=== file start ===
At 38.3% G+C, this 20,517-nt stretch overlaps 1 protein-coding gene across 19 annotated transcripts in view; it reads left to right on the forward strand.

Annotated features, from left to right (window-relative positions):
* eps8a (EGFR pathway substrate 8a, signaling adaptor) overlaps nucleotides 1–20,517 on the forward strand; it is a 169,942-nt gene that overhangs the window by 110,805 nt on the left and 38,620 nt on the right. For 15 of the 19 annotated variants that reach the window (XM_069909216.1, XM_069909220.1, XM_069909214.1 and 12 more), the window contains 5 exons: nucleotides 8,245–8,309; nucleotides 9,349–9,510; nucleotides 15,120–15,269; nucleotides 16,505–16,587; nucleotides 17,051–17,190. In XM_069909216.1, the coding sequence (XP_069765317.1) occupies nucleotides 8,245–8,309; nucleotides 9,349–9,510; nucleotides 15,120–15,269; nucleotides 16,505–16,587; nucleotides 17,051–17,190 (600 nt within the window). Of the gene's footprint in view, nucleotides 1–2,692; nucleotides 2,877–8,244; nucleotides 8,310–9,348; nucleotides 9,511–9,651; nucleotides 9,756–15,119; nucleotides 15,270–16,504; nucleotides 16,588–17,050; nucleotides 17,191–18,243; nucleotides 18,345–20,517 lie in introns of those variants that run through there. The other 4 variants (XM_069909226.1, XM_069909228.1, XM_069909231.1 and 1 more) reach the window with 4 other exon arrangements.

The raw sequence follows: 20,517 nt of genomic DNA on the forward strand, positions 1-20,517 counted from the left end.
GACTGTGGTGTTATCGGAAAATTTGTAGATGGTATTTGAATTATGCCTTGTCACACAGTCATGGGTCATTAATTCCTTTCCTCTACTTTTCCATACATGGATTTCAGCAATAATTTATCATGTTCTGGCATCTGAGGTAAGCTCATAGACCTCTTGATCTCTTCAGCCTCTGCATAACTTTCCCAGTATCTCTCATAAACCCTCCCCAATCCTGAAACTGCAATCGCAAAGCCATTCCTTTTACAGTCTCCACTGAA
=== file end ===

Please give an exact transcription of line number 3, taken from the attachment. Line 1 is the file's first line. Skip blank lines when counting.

* eps8a (EGFR pathway substrate 8a, signaling adaptor) overlaps nucleotides 1–20,517 on the forward strand; it is a 169,942-nt gene that overhangs the window by 110,805 nt on the left and 38,620 nt on the right. For 15 of the 19 annotated variants that reach the window (XM_069909216.1, XM_069909220.1, XM_069909214.1 and 12 more), the window contains 5 exons: nucleotides 8,245–8,309; nucleotides 9,349–9,510; nucleotides 15,120–15,269; nucleotides 16,505–16,587; nucleotides 17,051–17,190. In XM_069909216.1, the coding sequence (XP_069765317.1) occupies nucleotides 8,245–8,309; nucleotides 9,349–9,510; nucleotides 15,120–15,269; nucleotides 16,505–16,587; nucleotides 17,051–17,190 (600 nt within the window). Of the gene's footprint in view, nucleotides 1–2,692; nucleotides 2,877–8,244; nucleotides 8,310–9,348; nucleotides 9,511–9,651; nucleotides 9,756–15,119; nucleotides 15,270–16,504; nucleotides 16,588–17,050; nucleotides 17,191–18,243; nucleotides 18,345–20,517 lie in introns of those variants that run through there. The other 4 variants (XM_069909226.1, XM_069909228.1, XM_069909231.1 and 1 more) reach the window with 4 other exon arrangements.